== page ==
Bovine tuberculosis - the problem

An introduction to bTB

TB in cattle is caused by Mycobacterium bovis, which is one of several members within the Mycobacterium tuberculosis group. The disease affects a broad range of mammalian hosts, including humans and cattle, as well as natural reservoirs such as badgers, foxes, and deer1. In different areas, the major natural reservoir differs, for example in New Zealand the disease is carried predominantly by possums, in the USA white tailed deer are carriers, and in the UK the badger has a high rate of bTB1, 2. Depending on the species involved, spread of infection can occur via direct contact, contact with the excrement of an infected animal, or inhalation of even one aerosol droplet. Badgers in particular are a topic of controversy in the UK, causing discrepancy between farmers, vets, politicians and activist groups. This makes bTB a difficult subject to approach, due to strong opinions on the topic.

bTB in the southwest

Figure 1

bTB is a problem devastating the global cattle industry, but the UK is particularly affected. In 2006, the UK and Irish Republic had an incidence of TB which exceeded that in any other European country by more than 5 times3. Within the UK, there are several areas which consistently produce high levels of bTB - the main area being the southwestern UK, which includes Devon, Cornwall, and Gloucestershire4. These areas contain a large proportion of the UK’s beef and dairy farms, which are placed under harsh restrictions if any bTB infected cattle are detected. These include trading restrictions which have crippled the beef and dairy industries in the UK.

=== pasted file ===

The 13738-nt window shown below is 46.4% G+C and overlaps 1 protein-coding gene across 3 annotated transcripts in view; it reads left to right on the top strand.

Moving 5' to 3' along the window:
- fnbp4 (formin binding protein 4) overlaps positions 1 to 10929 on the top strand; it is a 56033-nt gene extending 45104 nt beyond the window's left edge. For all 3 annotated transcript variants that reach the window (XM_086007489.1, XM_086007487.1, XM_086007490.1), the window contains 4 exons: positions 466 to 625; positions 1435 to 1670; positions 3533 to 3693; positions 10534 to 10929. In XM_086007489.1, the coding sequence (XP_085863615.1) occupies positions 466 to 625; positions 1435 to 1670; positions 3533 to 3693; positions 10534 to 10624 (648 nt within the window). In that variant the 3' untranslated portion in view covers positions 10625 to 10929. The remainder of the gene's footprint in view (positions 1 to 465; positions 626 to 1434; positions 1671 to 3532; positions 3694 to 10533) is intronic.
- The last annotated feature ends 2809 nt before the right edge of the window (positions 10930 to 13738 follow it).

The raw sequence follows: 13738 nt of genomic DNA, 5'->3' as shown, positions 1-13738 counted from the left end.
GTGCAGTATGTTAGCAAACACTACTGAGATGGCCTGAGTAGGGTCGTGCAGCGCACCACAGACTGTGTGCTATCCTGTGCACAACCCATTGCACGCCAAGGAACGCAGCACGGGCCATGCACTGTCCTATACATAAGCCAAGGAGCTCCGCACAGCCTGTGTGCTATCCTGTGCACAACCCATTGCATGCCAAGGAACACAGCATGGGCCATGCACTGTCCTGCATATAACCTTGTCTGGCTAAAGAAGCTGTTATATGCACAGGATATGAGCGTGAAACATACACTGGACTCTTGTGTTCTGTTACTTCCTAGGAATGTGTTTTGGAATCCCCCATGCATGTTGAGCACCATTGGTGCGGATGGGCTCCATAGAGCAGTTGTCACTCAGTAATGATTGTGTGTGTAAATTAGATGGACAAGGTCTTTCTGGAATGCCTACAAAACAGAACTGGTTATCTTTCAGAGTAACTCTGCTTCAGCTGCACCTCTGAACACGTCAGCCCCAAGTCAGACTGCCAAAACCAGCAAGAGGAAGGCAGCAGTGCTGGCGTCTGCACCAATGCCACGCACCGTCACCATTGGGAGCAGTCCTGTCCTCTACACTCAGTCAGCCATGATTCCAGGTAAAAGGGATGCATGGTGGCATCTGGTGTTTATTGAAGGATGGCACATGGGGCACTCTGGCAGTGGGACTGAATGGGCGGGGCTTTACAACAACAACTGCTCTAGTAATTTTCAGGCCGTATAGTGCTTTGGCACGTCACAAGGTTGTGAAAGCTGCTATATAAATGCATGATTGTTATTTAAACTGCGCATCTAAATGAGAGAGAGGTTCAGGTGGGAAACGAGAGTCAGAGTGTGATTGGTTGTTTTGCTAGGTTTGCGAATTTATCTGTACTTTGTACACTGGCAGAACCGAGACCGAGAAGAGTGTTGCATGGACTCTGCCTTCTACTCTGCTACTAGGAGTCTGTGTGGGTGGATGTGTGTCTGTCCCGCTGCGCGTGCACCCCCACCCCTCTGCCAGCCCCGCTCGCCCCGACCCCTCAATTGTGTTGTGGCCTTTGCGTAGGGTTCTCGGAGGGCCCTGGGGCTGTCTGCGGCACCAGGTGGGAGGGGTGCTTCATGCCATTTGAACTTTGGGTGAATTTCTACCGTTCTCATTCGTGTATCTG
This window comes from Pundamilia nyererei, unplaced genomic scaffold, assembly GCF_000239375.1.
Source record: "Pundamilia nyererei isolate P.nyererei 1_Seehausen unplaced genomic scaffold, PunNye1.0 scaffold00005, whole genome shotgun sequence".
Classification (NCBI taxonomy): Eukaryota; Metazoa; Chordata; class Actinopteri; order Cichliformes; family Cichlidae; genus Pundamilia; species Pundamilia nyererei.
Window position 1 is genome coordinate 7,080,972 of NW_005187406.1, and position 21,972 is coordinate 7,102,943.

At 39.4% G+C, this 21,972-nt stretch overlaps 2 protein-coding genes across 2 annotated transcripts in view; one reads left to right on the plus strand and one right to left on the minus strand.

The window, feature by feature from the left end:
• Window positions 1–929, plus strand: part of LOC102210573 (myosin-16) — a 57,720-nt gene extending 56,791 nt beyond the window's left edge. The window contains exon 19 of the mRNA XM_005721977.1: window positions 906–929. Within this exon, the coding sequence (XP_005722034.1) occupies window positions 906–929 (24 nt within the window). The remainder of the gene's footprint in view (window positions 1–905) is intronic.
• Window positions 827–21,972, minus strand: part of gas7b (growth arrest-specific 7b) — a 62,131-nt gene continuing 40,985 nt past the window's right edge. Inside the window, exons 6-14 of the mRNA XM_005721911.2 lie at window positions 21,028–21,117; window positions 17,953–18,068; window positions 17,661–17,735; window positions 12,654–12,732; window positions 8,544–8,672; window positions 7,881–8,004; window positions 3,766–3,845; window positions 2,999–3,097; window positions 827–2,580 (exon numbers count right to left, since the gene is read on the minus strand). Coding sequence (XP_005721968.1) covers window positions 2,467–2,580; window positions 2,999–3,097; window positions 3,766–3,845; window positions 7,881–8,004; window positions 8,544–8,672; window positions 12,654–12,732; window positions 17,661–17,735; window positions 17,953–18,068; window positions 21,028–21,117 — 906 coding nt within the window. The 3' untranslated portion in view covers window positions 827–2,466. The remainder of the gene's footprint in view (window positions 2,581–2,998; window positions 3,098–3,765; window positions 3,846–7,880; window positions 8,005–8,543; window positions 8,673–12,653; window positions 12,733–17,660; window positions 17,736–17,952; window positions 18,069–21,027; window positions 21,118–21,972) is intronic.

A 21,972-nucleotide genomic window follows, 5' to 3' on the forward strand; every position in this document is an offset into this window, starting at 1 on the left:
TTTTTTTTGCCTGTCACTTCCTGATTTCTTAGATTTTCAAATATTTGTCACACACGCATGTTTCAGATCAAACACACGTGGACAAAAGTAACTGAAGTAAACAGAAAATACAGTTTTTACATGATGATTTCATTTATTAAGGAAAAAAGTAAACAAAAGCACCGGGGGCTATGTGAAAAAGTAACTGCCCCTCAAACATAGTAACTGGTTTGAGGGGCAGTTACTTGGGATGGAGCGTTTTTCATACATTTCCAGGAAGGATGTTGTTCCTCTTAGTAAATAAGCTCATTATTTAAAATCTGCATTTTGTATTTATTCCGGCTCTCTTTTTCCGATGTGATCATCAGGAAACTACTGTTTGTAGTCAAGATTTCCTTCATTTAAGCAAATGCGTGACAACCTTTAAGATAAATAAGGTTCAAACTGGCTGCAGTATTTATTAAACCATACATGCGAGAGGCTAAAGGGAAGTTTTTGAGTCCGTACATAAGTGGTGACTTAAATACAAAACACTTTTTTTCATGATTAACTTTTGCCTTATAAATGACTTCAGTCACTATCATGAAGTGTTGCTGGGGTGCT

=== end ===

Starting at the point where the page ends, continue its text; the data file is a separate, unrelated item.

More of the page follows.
Despite its destructive impact on local industries, bTB is on the rise in the UK. Since 1990, bTB levels in New Zealand have been significantly reduced, whereas in the UK levels have increased almost exponentially5. Figure 1 uses government data to illustrate the rapid spread of bTB in the UK from 1986 to 2010. It also shows that the disease has its highest incidence in the southwest UK, although other areas are beginning to be more severely affected as the disease advances.

The University of Exeter is based in Devon, a region with a strong farming community and a major bTB problem. The percentage of TB infected herds in Devon increased from 4% to 25% n ten years6. Investigating a local issue meant the team had access to nearby vets, farmers, and other parties affected by the disease.

Strategies to eradicate bTB

The branch of the UK government that tackles bTB is Defra, the Department for Environment Food & Rural Affairs. Historically, Defra has used a simple strategy to control bTB: identify and remove infected cattle. However, with increasing herd sizes and higher incidence of bTB, this solution is no longer viable. In 2014 Defra released ‘A strategy for achieving Officially Bovine Tuberculosis Free status for England’7, which details a plan to invest £1 billion of taxpayer money over the next ten years in an effort to eradicate bTB.